The Chicago Climate Exchange (CCX), the U.S.’s only emissions credit exchange, will close shop by year’s end, citing a lack of legislative interest. While voluntary, the exchange was legally binding, and counted among its members Dupont, Motorola and IBM.
The exchange suffered a blow when it became clear no meaningful climate legislation would make it through the Senate, and this month’s elections sealed its fate. Participants have lost interest, says CCX parent IntercontinentalExchange CEO Jeffrey Sprecher.
“The bulk of the users have said to us that they really don’t want to continue to trade voluntarily in the absence of any credit for their work by the current administration,” Sprecher said. “The real value of that business is what’s going on in Europe.”
The exchange will lay off its employees gradually over the next few weeks, and in the new year Intercontinental will launch a new registry for carbon offsets, but for now, the company is focusing its emissions trades where it’s profitable: on the European market. Indeed, even as the price of carbon has plummeted in the US, prices in the European Trading Scheme have risen steadily in recent months, and are projected to reach €40 per tons of CO2e in 2011.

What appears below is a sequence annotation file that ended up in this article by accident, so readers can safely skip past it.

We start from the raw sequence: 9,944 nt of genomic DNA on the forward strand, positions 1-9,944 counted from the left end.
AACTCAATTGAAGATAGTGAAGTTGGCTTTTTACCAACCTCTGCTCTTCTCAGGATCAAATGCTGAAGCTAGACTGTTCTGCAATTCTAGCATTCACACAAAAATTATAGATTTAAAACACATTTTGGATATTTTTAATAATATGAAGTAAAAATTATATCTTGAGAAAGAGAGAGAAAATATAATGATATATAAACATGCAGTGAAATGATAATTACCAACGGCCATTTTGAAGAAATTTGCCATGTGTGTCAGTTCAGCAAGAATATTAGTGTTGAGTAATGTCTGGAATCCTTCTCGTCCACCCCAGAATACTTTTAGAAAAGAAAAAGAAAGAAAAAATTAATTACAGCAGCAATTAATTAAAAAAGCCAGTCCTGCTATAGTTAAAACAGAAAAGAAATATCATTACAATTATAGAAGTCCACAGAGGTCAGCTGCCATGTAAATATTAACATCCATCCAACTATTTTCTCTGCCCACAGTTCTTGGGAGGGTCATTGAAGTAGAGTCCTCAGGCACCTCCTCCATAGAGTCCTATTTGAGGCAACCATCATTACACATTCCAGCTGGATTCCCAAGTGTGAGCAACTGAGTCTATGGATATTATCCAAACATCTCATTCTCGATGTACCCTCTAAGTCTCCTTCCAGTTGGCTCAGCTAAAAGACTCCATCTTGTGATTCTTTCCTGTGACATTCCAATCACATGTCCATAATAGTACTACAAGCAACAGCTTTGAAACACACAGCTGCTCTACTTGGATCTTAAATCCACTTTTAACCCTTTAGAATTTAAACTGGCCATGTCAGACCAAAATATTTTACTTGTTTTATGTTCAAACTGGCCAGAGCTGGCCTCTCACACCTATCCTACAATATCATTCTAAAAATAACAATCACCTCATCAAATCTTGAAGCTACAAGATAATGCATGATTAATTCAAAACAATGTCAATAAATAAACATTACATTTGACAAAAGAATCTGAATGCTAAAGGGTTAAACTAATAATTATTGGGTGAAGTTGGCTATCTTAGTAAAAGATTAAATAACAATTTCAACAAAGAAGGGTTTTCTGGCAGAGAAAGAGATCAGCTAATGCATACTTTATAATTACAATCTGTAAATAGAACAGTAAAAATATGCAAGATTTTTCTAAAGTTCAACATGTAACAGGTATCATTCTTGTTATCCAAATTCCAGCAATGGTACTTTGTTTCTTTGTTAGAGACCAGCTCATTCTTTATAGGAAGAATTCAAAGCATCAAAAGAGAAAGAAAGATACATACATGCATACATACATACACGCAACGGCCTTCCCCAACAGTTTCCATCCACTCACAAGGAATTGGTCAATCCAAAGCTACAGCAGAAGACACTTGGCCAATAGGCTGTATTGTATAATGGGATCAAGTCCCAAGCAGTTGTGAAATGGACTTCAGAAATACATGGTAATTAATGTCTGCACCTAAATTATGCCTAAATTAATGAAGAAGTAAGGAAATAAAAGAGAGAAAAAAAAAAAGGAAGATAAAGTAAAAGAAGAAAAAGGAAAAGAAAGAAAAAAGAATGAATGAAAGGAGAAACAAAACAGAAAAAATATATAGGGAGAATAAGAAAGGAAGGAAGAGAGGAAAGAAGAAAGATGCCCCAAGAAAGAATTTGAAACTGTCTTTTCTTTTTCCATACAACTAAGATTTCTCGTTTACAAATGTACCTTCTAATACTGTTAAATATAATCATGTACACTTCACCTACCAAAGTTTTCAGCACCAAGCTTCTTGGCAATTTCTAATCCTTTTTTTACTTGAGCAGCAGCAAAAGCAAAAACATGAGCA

What’s next for US Carbon Trading?
In the meantime, Sprecher is keeping an eye on California, which will now become the country’s testing ground for cap-and-trade policy. Some estimates the Golden State’s carbon market will grow up to $58 billion over the eight-year course of its cap-and-trade experiment, which will begin in 2012.
California is also key to the Western Climate Initiative, the west’s answer to RGGI, which aims “to design a regional cap-and-trade program that can deliver GHG emission reductions within the region at costs lower than could be realized through a California-only program.”
“Anybody who has a significant carbon footprint is going to be looking at the need to make reductions or acquire credits,” said Josh Margolis, CEO of CantorCO2e.